Sadhana of Mahamudra
There are twelve of us signed up for the weekend retreat, including the instructor, who has traveled from Boulder, Colorado to provide instruction in the Sadhana of Mahamudra. This sadhana, or practice, is done on the new moon and the full moon and was discovered in 1968 by the founder of the Shambhala teachings, Chogyam Trungpa Rinpoche.
It is said that the practice contains profound elements of both the Nyingma and the Kagyu lineages, two of the four main Buddhist lineages coming out of Tibet. It is a devotional practice that evokes the awakened state through supplication to Dorje Trollo Karma Pakshi. DTKP is seamless blend of Nyingma and Kagyu concepts manifesting in the form of a deity.
(Ya’ with me, so far?)
A premise of this sadhana, and Buddhism in general, is that our suffering is due to the fact that we project the very world of which we are afraid. We are at once the creators of our own suffering and the seeds of our own enlightenment. The Sadhana of Mahamudra is done twice a month during times when energies are drastically shifting, and both craziness and wisdom manifest in the relative world in notable ways. By approaching this practice with devotion and a sense of fearless certainty, we agree to allow for the possibility that anything could happen while taking the vow, creating the visualization, supplicating the gurus, chanting the mantra, resting the mind in the mandala of mahamudra, or any other instance for that matter.
So we sit. And we study. And we chant and chant and chant for hours each day. At the end, we feast and toast and sing and offer amrita. Sake and roast beef and torma serve as specific symbols for our feasting. There is leftover food that has been blessed and so we send everyone on their way with this abundance, because blessed food cannot be thrown away. If it not going to be consumed, it must be offered (into the river, for example – something that flows, moves, etc.).
I wanted to tell you about the nuances of my experience. I wanted to tell you about eating the roast beef, which almost made me gag (I have excluded red meat from my diet for ten years). I wanted to tell you how I ate it anyway, because it symbolizes aggression. Consuming it is symbolic of relinquishing yourself from its power, among other things. I wanted to tell you about AS, a 26-year-old practitioner who is going to dive school (at a cost of $8,000) for four months so he can get an off-shore job with a company in Houston (the agreement has practically been made already) and earn up to $80,000 in one year. AD is going to do this because in 2009, the next round of three-year retreats starts (this one will be in Australia) and AD wants to go. But it costs $60,000 to go on the three year retreat, even though his head teacher has invited him to do it. AD’s got to get certified, pay to feed and house himself, pay for a bit of travel over the next few years, and he’s got to keep that job. You do the math. It could happen. Then again,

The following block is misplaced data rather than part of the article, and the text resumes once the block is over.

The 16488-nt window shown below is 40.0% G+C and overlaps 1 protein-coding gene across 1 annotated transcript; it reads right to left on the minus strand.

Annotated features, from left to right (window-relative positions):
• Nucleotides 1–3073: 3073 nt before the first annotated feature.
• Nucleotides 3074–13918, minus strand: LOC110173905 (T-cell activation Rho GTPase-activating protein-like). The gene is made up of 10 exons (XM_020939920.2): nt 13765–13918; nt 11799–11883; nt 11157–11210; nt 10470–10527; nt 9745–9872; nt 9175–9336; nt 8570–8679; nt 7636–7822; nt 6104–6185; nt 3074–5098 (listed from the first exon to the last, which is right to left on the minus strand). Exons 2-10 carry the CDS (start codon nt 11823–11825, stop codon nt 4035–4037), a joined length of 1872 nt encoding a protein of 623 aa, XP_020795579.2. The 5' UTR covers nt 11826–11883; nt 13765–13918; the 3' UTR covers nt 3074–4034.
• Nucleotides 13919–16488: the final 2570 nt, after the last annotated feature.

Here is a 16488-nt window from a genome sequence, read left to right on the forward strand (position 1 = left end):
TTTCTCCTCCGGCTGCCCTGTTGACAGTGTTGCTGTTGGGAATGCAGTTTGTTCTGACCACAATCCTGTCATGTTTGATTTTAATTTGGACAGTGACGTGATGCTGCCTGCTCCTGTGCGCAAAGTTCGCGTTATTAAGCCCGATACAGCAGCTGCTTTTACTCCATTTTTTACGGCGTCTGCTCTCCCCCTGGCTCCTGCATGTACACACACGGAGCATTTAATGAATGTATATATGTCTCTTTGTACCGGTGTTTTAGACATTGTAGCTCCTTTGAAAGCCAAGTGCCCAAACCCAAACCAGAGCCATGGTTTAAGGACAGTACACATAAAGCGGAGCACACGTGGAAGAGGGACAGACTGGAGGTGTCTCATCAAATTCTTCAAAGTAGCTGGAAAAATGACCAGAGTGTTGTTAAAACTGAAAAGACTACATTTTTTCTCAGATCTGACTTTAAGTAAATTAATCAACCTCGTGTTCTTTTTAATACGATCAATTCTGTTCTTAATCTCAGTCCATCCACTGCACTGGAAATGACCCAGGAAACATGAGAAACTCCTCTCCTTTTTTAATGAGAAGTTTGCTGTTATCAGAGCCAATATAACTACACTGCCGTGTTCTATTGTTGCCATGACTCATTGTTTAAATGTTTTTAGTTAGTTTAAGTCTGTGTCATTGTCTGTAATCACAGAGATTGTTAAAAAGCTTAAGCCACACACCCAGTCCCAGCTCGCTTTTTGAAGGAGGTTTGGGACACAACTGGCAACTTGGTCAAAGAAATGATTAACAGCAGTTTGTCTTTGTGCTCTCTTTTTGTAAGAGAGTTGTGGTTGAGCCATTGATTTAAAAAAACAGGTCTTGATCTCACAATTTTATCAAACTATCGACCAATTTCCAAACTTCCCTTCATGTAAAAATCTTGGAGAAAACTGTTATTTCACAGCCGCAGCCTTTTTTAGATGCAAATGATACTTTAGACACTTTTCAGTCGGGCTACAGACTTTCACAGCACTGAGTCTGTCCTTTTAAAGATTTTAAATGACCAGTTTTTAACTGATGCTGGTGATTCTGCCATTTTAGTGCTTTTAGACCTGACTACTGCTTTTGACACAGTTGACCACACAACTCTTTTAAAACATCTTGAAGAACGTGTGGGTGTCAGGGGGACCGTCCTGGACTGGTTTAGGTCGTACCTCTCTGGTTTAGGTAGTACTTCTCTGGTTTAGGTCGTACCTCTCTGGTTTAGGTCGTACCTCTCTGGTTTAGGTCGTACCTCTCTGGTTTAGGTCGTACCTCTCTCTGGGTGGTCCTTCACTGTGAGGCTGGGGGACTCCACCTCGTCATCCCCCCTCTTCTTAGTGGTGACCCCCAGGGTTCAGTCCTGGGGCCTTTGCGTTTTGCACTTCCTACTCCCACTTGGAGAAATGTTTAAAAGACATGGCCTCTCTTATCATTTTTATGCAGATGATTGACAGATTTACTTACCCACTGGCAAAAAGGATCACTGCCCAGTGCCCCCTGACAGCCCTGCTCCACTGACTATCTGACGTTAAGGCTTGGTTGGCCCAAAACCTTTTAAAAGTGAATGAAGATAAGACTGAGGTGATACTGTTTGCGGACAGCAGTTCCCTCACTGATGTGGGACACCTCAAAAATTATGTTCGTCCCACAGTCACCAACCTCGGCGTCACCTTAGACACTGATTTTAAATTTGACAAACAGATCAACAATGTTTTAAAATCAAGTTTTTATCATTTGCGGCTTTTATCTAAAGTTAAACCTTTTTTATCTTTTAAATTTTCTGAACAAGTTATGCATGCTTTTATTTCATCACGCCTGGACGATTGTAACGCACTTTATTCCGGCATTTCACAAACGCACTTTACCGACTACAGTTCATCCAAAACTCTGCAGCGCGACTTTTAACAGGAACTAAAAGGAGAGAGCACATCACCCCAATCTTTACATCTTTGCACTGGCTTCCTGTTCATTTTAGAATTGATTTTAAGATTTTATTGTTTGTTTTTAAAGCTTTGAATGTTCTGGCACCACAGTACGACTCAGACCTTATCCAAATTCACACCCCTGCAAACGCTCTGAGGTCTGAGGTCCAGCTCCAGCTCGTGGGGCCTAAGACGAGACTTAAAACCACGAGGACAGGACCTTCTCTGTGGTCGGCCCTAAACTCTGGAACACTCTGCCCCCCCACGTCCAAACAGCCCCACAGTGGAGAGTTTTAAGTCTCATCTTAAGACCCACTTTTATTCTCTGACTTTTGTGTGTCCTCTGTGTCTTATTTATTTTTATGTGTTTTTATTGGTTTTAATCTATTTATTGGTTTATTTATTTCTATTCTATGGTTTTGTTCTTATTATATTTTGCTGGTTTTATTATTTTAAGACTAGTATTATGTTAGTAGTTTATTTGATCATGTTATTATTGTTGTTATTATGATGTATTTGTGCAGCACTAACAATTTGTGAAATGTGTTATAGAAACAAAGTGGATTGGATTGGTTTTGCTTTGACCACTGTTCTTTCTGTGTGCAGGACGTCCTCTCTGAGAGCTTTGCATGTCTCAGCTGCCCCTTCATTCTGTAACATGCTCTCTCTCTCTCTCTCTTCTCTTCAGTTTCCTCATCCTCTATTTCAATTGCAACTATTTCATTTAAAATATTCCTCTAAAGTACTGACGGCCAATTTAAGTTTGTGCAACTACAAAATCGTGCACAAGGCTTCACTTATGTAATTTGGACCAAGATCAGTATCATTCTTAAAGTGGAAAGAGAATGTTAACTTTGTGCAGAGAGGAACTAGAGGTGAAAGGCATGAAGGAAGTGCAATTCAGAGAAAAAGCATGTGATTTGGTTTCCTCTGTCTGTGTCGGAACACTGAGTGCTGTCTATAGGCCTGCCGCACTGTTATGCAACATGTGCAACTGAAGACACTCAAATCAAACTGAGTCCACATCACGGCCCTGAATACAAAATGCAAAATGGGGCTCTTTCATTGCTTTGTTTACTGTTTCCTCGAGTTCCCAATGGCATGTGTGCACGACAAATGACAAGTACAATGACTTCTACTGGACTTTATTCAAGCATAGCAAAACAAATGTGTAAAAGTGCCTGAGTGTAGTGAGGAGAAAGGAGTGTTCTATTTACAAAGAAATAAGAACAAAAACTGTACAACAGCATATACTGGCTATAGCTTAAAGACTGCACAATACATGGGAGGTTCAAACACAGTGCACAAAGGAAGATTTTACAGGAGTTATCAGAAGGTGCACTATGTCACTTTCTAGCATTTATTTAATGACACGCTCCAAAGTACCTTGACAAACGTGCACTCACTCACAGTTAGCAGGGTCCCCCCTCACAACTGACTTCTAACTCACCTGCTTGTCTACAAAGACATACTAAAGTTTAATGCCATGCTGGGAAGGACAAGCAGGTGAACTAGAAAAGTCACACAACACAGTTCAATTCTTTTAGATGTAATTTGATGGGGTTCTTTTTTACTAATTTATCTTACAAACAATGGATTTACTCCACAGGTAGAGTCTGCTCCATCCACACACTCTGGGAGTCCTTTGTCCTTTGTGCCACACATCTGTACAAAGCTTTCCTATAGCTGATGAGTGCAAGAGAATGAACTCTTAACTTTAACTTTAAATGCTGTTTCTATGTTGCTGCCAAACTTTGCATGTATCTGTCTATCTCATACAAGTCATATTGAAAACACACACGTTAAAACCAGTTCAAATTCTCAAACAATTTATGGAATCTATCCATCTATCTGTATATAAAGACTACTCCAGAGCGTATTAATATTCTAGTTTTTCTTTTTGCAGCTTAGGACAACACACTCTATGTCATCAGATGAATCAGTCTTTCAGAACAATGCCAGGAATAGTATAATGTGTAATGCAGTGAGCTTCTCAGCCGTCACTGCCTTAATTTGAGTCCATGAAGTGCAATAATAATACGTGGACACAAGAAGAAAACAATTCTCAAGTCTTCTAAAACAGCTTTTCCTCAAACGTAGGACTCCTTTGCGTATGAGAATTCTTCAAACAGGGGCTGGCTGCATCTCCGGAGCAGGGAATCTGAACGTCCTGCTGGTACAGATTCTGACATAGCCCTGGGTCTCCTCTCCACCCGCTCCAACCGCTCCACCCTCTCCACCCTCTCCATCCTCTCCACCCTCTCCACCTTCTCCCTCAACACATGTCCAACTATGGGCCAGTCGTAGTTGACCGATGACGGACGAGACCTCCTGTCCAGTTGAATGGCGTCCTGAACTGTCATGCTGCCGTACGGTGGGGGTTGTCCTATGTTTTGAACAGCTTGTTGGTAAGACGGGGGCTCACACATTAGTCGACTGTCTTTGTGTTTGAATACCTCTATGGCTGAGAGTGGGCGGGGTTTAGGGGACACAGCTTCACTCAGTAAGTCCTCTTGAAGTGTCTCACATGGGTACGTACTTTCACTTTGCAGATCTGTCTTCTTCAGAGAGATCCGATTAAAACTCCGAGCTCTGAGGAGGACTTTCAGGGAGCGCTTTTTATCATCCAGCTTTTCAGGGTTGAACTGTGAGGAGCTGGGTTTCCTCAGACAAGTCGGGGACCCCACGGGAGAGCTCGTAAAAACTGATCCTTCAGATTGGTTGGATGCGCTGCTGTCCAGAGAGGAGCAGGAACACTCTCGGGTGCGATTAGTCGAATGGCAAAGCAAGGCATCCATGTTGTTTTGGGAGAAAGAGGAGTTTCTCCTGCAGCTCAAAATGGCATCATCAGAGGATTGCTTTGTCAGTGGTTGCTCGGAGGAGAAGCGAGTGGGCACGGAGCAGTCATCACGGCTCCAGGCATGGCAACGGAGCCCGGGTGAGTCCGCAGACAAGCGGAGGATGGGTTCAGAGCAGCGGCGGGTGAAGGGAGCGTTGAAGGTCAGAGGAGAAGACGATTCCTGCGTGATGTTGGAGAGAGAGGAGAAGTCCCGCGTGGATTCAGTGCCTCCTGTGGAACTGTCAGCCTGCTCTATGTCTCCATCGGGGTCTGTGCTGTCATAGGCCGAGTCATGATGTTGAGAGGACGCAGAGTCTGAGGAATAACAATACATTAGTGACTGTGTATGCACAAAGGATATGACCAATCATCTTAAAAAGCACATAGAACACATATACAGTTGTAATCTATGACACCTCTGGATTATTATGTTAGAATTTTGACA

“You never know how things will turn out,” AD reminds me. His hands are soft and he fumbles with the toothpicks as we prepare the trays of food for the feast. All the students pick on him at the dive school because he is slower at things, though not by any lack of intelligence. “You never know. We’ll just see…”
This, from the same man who told me last night that getting yelled at is really no different than getting a hug. By which he meant that it’s all just energy. By which he meant, basically, that he has been liberated from passion, aggression, and prejudice. By which he meant, in a nutshell, that he was hard core on the path to enlightenment and living in the world was just par for the course, part of the deal, the birth he’d been given so might as well make the most of it. Of course, he’s too humble to admit any of that, but it’s not everyday that you meet a 26-year-old whose primary goal is the three-year retreat.
I wanted to tell you all of this and more. But when I go into retreat and come out, all my stories have unwound themselves through the course of meditating and sitting and chanting for so long. The details that ordinarily make a story unique are lost to me if I try to imagine writing them down. When I am on retreat, I am in retreat and therefore not an observer; not the fly on the wall I so often prefer to be. It’s good for me to dive in like this. And tonight, this week, being back out in the world – all of that is already starting to pull me back out of it.
And so it is. Details and stories will come back to me, soon enough. For now, I do not miss them, and that is a true sign of retreat.